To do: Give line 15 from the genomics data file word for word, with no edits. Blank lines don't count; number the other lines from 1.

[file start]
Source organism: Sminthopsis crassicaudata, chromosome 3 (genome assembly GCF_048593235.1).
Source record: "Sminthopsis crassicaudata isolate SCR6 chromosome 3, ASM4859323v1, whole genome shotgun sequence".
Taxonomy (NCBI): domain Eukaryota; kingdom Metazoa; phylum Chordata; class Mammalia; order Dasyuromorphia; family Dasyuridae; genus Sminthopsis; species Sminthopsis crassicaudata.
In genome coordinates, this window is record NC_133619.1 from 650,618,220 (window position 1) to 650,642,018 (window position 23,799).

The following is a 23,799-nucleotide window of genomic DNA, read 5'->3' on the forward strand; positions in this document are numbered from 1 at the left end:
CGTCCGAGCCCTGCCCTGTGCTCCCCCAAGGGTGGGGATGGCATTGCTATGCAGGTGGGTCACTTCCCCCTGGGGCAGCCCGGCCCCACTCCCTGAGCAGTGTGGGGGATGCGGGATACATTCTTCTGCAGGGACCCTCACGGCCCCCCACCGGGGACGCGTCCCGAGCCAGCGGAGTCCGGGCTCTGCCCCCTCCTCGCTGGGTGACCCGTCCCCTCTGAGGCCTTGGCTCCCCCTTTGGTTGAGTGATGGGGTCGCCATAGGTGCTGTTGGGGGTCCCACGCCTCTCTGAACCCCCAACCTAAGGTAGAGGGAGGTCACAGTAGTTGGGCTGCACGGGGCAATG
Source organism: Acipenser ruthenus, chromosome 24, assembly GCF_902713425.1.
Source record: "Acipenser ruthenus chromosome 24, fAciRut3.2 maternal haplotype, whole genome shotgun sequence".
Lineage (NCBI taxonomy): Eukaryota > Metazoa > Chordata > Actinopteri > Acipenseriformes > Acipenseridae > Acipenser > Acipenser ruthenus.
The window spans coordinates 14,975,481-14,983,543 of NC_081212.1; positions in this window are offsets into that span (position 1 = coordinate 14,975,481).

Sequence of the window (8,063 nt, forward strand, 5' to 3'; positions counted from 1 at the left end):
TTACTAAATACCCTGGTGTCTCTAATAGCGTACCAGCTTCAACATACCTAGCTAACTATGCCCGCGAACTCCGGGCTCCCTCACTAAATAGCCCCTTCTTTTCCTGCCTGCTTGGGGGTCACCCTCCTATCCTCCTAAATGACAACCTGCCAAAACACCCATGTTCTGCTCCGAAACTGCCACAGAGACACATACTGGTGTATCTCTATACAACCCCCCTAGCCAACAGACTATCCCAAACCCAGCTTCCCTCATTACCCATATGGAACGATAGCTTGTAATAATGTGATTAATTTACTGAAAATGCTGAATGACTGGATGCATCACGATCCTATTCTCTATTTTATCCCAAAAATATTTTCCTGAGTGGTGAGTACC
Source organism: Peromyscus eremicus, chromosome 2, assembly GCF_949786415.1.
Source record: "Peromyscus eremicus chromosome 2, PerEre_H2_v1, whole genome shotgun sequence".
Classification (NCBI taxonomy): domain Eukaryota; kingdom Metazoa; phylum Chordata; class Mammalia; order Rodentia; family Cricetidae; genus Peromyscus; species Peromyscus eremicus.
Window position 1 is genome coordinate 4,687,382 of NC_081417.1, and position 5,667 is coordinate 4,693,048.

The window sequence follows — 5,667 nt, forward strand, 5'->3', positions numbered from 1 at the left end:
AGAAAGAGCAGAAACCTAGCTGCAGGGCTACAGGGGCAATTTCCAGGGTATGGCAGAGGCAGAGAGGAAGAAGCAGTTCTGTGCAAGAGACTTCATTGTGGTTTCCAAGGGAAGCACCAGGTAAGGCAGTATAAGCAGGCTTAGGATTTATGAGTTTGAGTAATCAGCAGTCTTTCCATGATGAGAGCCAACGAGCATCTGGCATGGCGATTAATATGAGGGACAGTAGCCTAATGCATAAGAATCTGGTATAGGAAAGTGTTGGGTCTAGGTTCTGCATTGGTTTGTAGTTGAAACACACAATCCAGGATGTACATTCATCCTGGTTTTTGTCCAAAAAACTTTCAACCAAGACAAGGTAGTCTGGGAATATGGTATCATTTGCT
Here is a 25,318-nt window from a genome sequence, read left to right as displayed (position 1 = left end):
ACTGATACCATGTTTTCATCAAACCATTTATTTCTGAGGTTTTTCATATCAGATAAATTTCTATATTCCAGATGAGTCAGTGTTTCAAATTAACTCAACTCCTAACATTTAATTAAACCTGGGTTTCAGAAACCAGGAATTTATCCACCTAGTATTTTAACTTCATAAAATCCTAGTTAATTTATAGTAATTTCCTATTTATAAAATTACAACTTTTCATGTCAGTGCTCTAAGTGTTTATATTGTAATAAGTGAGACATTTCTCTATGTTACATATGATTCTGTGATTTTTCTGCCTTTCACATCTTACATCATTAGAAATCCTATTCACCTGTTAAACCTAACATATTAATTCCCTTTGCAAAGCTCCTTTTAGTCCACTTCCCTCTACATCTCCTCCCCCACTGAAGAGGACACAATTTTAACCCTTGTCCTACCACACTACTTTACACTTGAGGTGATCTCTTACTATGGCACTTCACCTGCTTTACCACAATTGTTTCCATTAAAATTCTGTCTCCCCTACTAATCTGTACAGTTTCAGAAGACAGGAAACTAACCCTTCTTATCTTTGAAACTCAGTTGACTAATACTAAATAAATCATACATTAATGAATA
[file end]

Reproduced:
Classification (NCBI taxonomy): domain Eukaryota; kingdom Metazoa; phylum Chordata; class Mammalia; order Rodentia; family Cricetidae; genus Peromyscus; species Peromyscus eremicus.